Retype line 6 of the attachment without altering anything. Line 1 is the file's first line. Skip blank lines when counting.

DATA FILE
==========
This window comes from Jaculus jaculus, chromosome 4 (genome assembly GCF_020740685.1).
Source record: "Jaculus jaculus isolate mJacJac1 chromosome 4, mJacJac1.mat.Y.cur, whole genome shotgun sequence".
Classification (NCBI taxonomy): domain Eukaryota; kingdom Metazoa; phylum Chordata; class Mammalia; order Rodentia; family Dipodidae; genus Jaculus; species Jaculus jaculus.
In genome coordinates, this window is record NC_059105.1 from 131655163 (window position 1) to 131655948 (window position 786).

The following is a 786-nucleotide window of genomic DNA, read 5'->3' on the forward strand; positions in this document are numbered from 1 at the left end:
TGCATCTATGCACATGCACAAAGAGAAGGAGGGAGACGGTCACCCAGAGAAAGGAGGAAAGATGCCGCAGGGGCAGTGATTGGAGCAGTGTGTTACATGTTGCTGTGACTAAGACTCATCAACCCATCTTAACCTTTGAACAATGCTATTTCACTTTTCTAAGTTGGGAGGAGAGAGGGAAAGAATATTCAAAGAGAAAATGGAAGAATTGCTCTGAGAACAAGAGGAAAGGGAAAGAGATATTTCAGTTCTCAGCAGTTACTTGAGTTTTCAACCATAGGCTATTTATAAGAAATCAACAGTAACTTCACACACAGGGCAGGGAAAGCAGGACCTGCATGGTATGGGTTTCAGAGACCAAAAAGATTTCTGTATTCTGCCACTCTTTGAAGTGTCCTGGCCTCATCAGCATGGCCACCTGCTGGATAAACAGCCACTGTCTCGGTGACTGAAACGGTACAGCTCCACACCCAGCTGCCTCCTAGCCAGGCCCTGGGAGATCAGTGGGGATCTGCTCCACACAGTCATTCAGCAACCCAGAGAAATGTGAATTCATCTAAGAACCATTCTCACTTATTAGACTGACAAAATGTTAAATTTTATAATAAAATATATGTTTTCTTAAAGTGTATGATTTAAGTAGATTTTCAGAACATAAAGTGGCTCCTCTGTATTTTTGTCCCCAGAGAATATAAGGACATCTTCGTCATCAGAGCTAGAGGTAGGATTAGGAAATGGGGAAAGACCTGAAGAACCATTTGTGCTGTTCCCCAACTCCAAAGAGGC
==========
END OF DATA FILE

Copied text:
TGCATCTATGCACATGCACAAAGAGAAGGAGGGAGACGGTCACCCAGAGAAAGGAGGAAAGATGCCGCAGGGGCAGTGATTGGAGCAGTGTGTTACATGTTGCTGTGACTAAGACTCATCAACCCATCTTAACCTTTGAACAATGCTATTTCACTTTTCTAAGTTGGGAGGAGAGAGGGAAAGAATATTCAAAGAGAAAATGGAAGAATTGCTCTGAGAACAAGAGGAAAGGGAAAGAGATATTTCAGTTCTCAGCAGTTACTTGAGTTTTCAACCATAGGCTATTTATAAGAAATCAACAGTAACTTCACACACAGGGCAGGGAAAGCAGGACCTGCATGGTATGGGTTTCAGAGACCAAAAAGATTTCTGTATTCTGCCACTCTTTGAAGTGTCCTGGCCTCATCAGCATGGCCACCTGCTGGATAAACAGCCACTGTCTCGGTGACTGAAACGGTACAGCTCCACACCCAGCTGCCTCCTAGCCAGGCCCTGGGAGATCAGTGGGGATCTGCTCCACACAGTCATTCAGCAACCCAGAGAAATGTGAATTCATCTAAGAACCATTCTCACTTATTAGACTGACAAAATGTTAAATTTTATAATAAAATATATGTTTTCTTAAAGTGTATGATTTAAGTAGATTTTCAGAACATAAAGTGGCTCCTCTGTATTTTTGTCCCCAGAGAATATAAGGACATCTTCGTCATCAGAGCTAGAGGTAGGATTAGGAAATGGGGAAAGACCTGAAGAACCATTTGTGCTGTTCCCCAACTCCAAAGAGGC